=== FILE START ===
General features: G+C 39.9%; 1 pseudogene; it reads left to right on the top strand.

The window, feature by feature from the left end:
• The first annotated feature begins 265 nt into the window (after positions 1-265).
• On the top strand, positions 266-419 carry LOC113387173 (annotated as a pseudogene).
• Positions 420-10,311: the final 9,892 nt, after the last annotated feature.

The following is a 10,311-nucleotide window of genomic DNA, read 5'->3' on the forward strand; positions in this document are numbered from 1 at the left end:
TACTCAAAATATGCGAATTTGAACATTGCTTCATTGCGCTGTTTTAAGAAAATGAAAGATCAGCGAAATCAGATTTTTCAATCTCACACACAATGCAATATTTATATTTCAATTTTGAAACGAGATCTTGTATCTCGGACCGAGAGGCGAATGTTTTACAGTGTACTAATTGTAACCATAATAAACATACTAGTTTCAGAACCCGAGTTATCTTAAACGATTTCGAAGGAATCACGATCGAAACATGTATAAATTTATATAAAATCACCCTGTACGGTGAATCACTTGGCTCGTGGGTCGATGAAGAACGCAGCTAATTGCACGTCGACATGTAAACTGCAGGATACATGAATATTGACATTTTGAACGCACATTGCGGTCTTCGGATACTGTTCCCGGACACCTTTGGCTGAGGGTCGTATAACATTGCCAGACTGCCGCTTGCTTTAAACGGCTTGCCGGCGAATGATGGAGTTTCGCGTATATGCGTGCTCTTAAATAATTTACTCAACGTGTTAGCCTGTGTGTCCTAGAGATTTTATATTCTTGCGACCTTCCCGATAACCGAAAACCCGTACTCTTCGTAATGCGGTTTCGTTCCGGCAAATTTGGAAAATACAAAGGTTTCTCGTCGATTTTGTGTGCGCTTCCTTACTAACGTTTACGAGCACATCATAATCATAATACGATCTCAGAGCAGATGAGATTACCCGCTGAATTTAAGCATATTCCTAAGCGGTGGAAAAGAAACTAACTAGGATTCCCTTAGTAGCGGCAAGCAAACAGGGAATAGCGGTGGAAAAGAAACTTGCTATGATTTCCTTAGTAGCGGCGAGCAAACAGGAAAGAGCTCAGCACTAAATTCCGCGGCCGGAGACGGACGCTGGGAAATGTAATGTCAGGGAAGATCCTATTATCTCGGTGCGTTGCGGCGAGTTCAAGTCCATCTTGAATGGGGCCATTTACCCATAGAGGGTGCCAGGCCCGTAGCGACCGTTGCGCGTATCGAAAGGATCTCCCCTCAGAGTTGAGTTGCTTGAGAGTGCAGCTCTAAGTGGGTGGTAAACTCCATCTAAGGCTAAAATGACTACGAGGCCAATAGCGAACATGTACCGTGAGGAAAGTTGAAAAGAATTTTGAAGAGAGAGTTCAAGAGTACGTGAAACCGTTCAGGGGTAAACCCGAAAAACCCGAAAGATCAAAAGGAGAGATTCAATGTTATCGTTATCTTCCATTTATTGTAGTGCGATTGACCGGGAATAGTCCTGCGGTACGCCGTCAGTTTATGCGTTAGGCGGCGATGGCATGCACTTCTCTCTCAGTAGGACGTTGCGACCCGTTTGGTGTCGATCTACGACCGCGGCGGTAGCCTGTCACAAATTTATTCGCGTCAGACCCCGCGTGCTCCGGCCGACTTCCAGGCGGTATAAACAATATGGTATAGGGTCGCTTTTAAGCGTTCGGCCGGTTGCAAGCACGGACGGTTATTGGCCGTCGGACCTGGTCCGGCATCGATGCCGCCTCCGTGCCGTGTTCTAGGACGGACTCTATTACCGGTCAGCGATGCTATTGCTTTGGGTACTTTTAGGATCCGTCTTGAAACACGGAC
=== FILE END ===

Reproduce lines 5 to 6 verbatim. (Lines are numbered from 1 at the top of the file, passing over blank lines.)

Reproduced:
• Positions 420-10,311: the final 9,892 nt, after the last annotated feature.

The following is a 10,311-nucleotide window of genomic DNA, read 5'->3' on the forward strand; positions in this document are numbered from 1 at the left end: